WASHINGTON (7/1/08)—Changes to a National Credit Union Administration (NCUA) proposal to broaden its low-income designation are needed to better reach those members who benefit most from access to financial services from through low-income designated credit unions, according to the Credit Union National Association (CUNA). In a recent comment letter, CUNA Deputy General Counsel Mary Dunn rtote that CUNA “does not generally object to the change in the definition from one that is based on ‘median household income’ to one that is based on ’median family income,’ as proposed by the agency in April. The NCUA, at the time, pointed out that presently agency regulations describe a low-income family as members whose annual household income falls at or below 80% of the national Median Family Income. That rule does not provide a differential for certain geographic areas with higher costs of living. The proposed change is intended to acknowledge geographical differences. However, CUNA urges the agency to consider some important modifications before adopting a final rule. They include:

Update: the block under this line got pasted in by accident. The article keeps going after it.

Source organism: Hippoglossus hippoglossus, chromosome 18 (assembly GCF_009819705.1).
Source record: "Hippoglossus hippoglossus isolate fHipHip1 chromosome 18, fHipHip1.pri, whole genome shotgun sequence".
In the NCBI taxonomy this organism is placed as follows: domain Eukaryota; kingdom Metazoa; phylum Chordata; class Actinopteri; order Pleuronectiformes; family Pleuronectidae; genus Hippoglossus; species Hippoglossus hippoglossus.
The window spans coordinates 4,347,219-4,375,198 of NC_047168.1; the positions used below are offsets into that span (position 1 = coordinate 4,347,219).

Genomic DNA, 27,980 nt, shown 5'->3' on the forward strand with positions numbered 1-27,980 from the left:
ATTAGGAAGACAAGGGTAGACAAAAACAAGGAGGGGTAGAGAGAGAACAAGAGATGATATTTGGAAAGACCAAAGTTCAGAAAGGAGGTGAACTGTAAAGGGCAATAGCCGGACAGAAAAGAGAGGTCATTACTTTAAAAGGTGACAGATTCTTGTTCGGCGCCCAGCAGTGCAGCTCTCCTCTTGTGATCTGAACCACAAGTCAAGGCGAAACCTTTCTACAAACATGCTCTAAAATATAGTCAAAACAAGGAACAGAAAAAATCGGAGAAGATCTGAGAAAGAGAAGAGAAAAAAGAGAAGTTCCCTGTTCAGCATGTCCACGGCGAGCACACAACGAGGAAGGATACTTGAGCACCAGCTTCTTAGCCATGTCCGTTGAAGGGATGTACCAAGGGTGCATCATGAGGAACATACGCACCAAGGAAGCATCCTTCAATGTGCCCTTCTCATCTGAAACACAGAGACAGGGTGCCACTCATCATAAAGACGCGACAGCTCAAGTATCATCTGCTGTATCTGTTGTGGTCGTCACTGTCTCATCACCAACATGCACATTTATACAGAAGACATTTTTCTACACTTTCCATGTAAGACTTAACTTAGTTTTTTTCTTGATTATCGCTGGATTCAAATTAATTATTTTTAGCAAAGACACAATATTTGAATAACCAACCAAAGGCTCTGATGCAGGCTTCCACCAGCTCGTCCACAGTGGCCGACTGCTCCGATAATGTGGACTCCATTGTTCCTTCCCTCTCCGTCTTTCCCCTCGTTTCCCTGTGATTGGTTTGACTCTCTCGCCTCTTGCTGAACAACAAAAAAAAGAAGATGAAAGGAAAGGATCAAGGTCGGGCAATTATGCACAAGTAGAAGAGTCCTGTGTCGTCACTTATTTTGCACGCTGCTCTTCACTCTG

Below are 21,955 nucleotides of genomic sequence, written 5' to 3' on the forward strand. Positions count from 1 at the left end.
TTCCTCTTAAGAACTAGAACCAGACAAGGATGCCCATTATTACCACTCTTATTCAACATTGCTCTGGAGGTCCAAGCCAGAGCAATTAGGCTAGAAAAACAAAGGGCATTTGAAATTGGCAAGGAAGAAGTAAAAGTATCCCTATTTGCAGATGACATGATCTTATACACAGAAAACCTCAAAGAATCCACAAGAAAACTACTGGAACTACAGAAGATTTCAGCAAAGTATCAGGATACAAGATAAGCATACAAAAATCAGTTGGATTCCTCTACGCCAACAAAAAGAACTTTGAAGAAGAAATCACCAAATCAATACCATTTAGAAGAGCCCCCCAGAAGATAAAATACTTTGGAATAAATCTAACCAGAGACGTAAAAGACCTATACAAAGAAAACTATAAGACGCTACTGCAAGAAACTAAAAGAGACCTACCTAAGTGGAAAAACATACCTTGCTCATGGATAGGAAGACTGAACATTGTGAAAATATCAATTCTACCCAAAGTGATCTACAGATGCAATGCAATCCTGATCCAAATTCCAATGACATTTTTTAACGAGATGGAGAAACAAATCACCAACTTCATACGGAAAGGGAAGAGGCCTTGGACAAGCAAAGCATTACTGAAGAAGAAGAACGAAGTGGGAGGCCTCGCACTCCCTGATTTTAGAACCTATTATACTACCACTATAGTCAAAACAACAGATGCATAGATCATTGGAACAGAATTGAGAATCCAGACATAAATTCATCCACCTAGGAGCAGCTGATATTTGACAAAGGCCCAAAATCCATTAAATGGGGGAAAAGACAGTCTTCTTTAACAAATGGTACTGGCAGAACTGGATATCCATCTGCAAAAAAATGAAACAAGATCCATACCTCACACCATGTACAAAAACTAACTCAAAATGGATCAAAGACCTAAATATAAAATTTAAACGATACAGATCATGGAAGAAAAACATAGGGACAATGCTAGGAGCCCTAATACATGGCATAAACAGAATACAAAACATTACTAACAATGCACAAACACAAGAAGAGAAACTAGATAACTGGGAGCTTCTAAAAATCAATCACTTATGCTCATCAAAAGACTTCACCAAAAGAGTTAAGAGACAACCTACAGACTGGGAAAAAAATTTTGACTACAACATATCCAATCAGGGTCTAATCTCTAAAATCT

* ‘Grandfather’ for existing low-income credit unions should be permanent, not just for five years as in the proposal. NCUA should also include a waiver process that would allow other credit unions on an individual basis to qualify for or retain low-income status to serve areas or individuals who might not technically meet the definition of low-income; * A final rule should be clarified to include state-chartered federally insured credit unions; * The definition should include those whose incomes are at or below 80% of the area or nation’s income standards, even if they do not live in a low-income area; and * NCUA should facilitate the ability of credit unions to determine low-income areas by making appropriate resources available for them on its website.
The low-income designation is considered especially important to credit unions because it determines whether they qualify for subsidies from the Community Development Revolving Loan Fund. For more on the NCUA proposal and to read CUNA’s complete comment letter, use the resource links below.